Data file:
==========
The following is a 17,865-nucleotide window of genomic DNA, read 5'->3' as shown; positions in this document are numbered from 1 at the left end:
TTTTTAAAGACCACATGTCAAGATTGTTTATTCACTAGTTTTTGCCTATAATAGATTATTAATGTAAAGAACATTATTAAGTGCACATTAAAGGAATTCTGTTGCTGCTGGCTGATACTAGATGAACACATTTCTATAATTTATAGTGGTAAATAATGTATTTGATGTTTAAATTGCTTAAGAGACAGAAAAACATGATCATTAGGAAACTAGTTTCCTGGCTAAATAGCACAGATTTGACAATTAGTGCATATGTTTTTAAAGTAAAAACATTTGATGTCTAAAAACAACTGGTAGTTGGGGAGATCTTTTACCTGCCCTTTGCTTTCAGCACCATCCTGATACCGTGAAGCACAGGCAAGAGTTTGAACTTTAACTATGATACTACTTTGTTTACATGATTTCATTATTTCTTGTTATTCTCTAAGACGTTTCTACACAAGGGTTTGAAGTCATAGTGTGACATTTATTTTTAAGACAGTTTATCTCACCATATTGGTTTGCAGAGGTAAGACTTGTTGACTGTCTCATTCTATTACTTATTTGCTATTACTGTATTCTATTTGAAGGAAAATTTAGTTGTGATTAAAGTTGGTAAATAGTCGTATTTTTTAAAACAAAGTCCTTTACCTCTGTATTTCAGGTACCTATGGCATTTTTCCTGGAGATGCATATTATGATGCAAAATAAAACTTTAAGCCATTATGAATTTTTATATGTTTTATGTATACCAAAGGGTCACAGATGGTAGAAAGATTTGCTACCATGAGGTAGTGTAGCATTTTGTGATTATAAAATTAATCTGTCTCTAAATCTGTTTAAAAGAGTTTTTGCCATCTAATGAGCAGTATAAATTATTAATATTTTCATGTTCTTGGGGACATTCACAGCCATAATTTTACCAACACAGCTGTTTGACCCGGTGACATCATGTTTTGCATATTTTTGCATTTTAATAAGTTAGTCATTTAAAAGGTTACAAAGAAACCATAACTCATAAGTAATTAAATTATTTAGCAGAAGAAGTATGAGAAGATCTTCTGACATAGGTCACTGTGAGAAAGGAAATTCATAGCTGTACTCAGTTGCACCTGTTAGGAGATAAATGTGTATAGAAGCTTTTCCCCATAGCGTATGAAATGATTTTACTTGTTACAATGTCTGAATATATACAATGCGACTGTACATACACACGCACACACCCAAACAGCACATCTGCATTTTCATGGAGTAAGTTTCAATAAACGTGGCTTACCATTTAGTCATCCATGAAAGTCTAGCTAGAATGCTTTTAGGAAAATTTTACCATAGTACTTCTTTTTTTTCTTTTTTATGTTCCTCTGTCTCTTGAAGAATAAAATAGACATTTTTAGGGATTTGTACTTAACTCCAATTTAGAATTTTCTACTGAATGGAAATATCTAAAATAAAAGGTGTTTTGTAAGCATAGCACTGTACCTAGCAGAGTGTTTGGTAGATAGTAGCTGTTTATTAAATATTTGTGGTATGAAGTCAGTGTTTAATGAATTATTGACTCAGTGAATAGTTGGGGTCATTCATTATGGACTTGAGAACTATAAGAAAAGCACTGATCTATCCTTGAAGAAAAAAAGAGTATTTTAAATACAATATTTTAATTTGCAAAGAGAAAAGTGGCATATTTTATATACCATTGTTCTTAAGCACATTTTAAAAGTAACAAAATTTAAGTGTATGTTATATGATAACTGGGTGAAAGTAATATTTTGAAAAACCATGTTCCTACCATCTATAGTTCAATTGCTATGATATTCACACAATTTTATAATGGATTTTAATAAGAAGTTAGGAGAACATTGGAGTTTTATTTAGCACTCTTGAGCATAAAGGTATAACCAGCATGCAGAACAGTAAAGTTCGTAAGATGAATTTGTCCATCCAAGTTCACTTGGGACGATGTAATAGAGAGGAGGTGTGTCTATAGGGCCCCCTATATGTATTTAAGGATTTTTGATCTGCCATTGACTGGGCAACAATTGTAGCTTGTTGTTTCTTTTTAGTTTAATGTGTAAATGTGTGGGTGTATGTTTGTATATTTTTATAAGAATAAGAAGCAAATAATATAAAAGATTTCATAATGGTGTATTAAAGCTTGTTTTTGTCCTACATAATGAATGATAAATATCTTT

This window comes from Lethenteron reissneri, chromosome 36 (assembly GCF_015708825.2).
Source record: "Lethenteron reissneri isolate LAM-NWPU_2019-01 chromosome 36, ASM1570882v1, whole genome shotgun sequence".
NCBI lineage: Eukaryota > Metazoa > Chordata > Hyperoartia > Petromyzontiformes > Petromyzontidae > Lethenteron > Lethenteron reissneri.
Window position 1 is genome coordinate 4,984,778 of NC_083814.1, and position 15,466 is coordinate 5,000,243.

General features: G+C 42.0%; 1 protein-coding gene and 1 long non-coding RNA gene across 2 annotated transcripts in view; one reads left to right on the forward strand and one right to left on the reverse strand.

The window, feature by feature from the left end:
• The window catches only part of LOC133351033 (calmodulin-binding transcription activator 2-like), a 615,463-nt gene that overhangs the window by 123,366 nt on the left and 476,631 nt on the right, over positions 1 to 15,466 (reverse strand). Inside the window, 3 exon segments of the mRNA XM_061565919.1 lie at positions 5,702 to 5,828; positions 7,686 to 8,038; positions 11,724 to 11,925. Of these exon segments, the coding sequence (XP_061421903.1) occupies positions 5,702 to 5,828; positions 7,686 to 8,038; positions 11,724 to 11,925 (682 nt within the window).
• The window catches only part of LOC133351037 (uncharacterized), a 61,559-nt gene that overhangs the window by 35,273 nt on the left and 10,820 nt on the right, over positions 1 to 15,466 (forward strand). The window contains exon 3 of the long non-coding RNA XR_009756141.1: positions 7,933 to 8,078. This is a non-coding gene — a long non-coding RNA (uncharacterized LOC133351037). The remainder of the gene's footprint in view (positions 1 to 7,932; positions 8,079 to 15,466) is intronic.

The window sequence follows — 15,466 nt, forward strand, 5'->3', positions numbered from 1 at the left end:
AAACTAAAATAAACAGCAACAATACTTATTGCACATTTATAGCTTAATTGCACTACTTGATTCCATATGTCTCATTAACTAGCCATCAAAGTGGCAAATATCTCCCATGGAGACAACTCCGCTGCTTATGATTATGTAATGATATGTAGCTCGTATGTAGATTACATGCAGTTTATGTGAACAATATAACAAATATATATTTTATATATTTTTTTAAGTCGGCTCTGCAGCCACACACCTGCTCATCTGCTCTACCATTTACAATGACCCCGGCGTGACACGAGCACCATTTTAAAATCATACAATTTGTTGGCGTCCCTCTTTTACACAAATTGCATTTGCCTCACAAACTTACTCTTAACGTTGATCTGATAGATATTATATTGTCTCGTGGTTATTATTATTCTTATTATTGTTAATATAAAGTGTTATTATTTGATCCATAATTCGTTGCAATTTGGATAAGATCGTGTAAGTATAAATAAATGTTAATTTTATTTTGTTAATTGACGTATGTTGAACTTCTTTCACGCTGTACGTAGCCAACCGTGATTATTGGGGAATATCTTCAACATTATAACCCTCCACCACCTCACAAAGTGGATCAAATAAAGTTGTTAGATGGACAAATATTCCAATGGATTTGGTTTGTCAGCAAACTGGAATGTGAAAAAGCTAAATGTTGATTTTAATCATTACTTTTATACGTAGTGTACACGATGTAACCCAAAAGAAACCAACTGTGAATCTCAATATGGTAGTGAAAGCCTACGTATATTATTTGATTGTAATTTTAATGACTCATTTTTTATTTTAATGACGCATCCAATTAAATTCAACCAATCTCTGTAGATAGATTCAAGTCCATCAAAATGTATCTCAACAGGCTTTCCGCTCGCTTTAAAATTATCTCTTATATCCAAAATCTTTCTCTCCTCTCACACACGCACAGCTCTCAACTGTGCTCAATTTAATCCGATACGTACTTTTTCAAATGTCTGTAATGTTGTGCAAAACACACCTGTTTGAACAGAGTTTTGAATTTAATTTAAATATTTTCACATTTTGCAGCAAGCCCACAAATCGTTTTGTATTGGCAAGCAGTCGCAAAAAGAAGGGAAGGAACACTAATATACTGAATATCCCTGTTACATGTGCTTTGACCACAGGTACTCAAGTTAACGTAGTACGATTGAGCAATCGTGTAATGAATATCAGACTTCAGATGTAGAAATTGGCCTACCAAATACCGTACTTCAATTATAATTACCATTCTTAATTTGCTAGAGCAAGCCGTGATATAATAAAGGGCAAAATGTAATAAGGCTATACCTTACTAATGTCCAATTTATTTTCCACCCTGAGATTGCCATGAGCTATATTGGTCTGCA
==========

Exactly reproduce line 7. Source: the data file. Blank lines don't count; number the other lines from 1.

General features: G+C 42.0%; 1 protein-coding gene and 1 long non-coding RNA gene across 2 annotated transcripts in view; one reads left to right on the forward strand and one right to left on the reverse strand.